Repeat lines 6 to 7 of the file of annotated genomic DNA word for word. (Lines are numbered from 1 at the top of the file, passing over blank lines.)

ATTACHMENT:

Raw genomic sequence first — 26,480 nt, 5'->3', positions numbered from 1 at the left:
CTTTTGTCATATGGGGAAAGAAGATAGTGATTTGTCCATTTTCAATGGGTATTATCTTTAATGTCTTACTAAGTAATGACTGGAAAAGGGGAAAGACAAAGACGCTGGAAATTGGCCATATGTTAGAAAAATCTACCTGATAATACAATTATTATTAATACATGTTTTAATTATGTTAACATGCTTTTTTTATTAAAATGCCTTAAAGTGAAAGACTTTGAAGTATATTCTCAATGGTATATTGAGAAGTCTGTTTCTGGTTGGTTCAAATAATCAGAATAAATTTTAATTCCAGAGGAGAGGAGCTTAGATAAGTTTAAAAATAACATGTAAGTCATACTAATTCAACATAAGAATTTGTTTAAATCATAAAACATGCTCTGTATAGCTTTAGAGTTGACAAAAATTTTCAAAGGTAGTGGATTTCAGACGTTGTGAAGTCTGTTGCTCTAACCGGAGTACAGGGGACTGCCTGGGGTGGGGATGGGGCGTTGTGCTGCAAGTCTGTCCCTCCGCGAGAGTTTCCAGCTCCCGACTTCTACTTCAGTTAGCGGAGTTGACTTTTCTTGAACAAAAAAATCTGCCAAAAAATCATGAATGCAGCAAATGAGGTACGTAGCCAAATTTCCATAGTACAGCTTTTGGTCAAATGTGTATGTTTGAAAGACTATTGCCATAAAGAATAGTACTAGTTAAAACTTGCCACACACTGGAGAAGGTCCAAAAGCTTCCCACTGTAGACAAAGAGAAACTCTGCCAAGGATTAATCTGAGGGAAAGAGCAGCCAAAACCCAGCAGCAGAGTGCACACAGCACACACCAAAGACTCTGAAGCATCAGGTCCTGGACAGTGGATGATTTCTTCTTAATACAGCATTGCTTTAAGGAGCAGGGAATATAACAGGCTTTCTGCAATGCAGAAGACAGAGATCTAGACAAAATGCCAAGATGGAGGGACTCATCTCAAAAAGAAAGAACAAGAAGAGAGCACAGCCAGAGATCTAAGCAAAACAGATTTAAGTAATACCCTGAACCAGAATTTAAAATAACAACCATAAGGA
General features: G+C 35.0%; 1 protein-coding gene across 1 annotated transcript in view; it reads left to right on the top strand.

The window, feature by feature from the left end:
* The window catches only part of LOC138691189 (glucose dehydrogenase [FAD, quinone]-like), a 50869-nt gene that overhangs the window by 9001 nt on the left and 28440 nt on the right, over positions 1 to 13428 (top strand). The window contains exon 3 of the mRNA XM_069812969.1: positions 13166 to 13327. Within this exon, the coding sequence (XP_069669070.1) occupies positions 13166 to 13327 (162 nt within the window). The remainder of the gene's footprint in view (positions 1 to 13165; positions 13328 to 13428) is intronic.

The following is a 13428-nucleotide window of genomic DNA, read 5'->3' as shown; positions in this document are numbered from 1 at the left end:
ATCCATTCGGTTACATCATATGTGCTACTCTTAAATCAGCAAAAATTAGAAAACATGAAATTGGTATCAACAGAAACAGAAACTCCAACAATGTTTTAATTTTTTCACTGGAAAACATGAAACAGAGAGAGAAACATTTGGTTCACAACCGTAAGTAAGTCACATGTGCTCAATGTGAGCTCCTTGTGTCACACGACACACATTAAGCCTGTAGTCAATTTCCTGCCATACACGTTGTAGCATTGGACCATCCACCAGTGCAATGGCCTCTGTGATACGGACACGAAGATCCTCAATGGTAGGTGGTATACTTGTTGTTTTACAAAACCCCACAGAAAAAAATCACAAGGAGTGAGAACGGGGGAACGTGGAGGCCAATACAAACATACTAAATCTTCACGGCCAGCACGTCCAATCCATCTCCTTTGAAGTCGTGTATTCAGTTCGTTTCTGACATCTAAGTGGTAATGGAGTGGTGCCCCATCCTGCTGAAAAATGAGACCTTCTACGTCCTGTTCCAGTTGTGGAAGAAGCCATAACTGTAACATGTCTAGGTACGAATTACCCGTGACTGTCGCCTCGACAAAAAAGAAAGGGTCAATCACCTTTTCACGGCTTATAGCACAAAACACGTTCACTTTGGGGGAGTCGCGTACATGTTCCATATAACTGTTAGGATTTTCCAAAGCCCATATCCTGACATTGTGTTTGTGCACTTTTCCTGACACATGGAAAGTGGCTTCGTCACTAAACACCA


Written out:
The following is a 13428-nucleotide window of genomic DNA, read 5'->3' as shown; positions in this document are numbered from 1 at the left end:
ATCCATTCGGTTACATCATATGTGCTACTCTTAAATCAGCAAAAATTAGAAAACATGAAATTGGTATCAACAGAAACAGAAACTCCAACAATGTTTTAATTTTTTCACTGGAAAACATGAAACAGAGAGAGAAACATTTGGTTCACAACCGTAAGTAAGTCACATGTGCTCAATGTGAGCTCCTTGTGTCACACGACACACATTAAGCCTGTAGTCAATTTCCTGCCATACACGTTGTAGCATTGGACCATCCACCAGTGCAATGGCCTCTGTGATACGGACACGAAGATCCTCAATGGTAGGTGGTATACTTGTTGTTTTACAAAACCCCACAGAAAAAAATCACAAGGAGTGAGAACGGGGGAACGTGGAGGCCAATACAAACATACTAAATCTTCACGGCCAGCACGTCCAATCCATCTCCTTTGAAGTCGTGTATTCAGTTCGTTTCTGACATCTAAGTGGTAATGGAGTGGTGCCCCATCCTGCTGAAAAATGAGACCTTCTACGTCCTGTTCCAGTTGTGGAAGAAGCCATAACTGTAACATGTCTAGGTACGAATTACCCGTGACTGTCGCCTCGACAAAAAAGAAAGGGTCAATCACCTTTTCACGGCTTATAGCACAAAACACGTTCACTTTGGGGGAGTCGCGTACATGTTCCATATAACTGTTAGGATTTTCCAAAGCCCATATCCTGACATTGTGTTTGTGCACTTTTCCTGACACATGGAAAGTGGCTTCGTCACTAAACACCA